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Nervous system: Dementia and delirium



Content Reviewers:

Lisa Miklush, PhD, RNC, CNS

The brain is responsible for various mental functions, including memory, thinking, language, behavior, mood, and personality. A decline in at least one of these functions can be caused by either dementia or delirium.

Okay, first, it’s important to differentiate between these two. Dementia is generally caused by structural changes in the brain, has a gradual onset, lasts months to years, and the symptoms usually progress over time.

On the other hand, delirium classically occurs as a consequence of another underlying condition, like an infection or medication toxicity; is acute in onset; lasts only a couple of hours to days; and symptoms fluctuate, meaning they come and go.

Dementia goes through three main stages. In the early stage, the client's memory starts to become impaired, which may lead to repeating conversations or misplacing belongings.

At this point, the client typically recognizes their memory lapses, and this can generate feelings of shame, embarrassment, or frustration.

In the middle stage, the client has trouble identifying common objects or faces and carrying out tasks that involve multiple steps, like grooming or cooking.

Language can also become affected, and they can have trouble processing verbal or written communication. Sometimes, family members notice a change in the client’s behavior or personality. Many clients may also experience loss of bladder control, which can lead to urinary incontinence.

In the late stage, clients become dependent for all everyday activities. Mobility decreases, so they are unable to walk or sit up without assistance.

Ultimately, this can progress to them becoming bed bound. Their ability to swallow food or fluids as well as communicate through language or facial expressions becomes limited or completely lost.

Total urinary and fecal incontinence can also be expected at this point. These clients are also susceptible to respiratory and urinary tract infections, which may lead to serious illness or death.

Okay, now, dementia can result from reversible and irreversible causes. Reversible causes can be controlled and possibly cured with the right treatment.

Some common examples of this include infectious conditions, like syphilis and HIV; dietary deficiencies, especially vitamin B12 deficiency; and hormone imbalances, such as thyroid problems.

Irreversible causes cannot be cured and include Alzheimer disease, which is by far the most common cause of dementia; vascular dementia, which is the second most common cause; frontotemporal dementia; and Lewy body dementia.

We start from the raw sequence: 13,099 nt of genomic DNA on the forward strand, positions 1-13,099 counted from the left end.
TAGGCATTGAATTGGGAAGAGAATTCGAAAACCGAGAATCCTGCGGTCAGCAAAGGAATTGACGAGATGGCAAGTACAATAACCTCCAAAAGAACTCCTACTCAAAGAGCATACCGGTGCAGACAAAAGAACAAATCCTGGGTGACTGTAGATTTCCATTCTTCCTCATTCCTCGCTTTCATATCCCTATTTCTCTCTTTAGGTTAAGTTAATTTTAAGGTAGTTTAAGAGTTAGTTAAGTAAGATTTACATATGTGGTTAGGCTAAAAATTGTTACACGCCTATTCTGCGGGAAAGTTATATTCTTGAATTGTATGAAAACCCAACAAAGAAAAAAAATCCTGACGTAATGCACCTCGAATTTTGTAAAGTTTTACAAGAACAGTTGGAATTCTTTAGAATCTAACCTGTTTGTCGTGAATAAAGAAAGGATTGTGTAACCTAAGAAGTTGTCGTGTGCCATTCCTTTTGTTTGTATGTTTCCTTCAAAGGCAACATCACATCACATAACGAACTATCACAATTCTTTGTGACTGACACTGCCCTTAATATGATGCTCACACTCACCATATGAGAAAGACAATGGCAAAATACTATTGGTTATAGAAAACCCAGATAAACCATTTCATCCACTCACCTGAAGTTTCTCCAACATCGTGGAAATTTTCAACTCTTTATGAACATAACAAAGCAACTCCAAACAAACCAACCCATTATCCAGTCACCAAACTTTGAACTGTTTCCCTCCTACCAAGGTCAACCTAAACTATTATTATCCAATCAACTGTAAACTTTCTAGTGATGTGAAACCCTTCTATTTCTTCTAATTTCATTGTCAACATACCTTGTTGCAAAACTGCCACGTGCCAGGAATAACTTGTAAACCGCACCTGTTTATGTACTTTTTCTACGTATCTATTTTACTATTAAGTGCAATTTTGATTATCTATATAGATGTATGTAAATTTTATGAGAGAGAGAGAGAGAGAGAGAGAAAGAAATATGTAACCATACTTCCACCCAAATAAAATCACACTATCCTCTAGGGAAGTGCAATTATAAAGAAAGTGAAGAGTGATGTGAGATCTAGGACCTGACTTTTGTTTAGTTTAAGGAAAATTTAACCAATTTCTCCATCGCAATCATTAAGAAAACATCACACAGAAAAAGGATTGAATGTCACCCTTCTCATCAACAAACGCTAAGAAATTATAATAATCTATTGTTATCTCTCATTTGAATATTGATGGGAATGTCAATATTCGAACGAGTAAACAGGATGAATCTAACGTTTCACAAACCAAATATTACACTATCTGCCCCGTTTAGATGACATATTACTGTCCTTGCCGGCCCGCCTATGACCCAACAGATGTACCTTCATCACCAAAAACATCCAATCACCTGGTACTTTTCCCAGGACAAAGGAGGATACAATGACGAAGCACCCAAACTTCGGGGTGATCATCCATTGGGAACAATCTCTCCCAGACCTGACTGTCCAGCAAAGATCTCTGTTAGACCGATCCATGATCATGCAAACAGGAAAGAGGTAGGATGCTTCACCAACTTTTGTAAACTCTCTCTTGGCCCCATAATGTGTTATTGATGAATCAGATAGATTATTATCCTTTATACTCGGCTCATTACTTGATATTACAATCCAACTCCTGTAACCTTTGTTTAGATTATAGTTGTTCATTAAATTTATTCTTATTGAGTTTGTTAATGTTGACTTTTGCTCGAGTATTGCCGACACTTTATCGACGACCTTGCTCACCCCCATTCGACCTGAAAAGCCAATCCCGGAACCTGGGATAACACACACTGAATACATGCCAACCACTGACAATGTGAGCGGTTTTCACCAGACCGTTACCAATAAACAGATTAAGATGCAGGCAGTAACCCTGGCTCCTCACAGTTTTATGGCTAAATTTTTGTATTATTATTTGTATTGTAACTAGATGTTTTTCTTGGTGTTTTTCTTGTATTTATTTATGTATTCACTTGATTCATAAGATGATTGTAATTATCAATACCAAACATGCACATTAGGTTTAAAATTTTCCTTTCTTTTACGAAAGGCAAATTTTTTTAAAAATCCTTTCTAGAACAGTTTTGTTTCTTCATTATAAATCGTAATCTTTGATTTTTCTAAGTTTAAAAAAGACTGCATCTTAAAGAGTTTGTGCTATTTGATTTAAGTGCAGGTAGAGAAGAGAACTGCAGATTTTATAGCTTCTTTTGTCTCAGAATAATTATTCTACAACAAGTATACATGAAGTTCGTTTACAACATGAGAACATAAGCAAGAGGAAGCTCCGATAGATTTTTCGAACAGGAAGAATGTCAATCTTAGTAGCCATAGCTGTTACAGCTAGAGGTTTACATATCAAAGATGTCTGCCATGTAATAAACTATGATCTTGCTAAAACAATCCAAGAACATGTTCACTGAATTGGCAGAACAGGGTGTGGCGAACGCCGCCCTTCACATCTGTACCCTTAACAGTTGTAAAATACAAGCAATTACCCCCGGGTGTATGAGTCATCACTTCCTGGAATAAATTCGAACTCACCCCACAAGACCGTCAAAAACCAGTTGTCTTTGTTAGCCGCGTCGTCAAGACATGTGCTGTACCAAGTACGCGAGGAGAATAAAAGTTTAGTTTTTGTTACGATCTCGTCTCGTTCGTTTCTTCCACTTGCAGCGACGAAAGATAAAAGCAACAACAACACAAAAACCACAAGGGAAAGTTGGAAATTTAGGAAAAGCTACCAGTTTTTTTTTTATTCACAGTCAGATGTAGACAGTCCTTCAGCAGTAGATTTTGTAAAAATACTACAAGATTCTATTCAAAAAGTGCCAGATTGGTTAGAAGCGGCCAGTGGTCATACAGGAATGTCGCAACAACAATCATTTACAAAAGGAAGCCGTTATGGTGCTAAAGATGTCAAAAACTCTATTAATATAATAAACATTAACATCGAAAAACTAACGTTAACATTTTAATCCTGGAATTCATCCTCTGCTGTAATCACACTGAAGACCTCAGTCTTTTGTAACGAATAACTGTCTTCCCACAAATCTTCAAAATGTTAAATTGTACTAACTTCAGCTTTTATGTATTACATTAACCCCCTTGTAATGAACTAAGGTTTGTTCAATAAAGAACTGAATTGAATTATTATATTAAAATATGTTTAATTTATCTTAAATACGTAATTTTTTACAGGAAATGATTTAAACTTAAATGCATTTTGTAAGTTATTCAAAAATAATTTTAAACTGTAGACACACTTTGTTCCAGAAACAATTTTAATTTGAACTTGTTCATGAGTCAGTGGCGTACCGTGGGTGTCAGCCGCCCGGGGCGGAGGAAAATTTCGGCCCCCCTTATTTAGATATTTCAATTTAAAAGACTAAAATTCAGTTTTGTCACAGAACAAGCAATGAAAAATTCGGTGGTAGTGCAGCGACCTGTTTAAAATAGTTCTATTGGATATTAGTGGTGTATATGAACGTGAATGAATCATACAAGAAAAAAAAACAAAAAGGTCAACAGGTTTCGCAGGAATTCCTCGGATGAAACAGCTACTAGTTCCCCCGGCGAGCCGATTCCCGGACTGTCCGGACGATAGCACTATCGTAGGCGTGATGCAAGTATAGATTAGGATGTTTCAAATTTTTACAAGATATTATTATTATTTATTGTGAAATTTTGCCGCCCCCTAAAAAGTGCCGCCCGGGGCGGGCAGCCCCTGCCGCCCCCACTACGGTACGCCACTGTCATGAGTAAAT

Starting with Alzheimer disease. Its exact cause isn't completely understood, but there are abnormal protein deposits between both the neurons, called plaques, as well as inside the cells, called tangles, that get in the way of neuron-to-neuron signaling.

And these neurons that don’t function properly may end up undergoing programmed cell death where they self-destruct.

Next up is vascular dementia, where there’s a progressive loss of brain function caused by poor blood flow to the brain over a long period of time, typically due to a series of strokes, also known as cerebrovascular accidents or brain attacks.

Τhe main risk factor for vascular dementia is atherosclerosis. That’s when there’s a buildup of plaque that thickens and hardens the artery wall.


Dementia and delirium are both conditions that can affect cognitive function, which is the ability to think, remember, and reason. However, they are distinct conditions with different causes and characteristics.

Dementia refers to a decline in a mental function, like memory, language, or behavior that is caused by structural changes in the brain. It is gradual, progressive, and lasts for a long period of time. Dementia can be caused by a variety of conditions, including Alzheimer's disease, vascular dementia, and Lewy body dementia.

On the one hand, delirium has an acute onset and usually results from an underlying disorder or the use of certain medications. Symptoms last only for a while and fluctuate over time. People with delirium can present with disorientation, confusion, agitation, and hallucinations, which often reverse once the underlying cause is treated.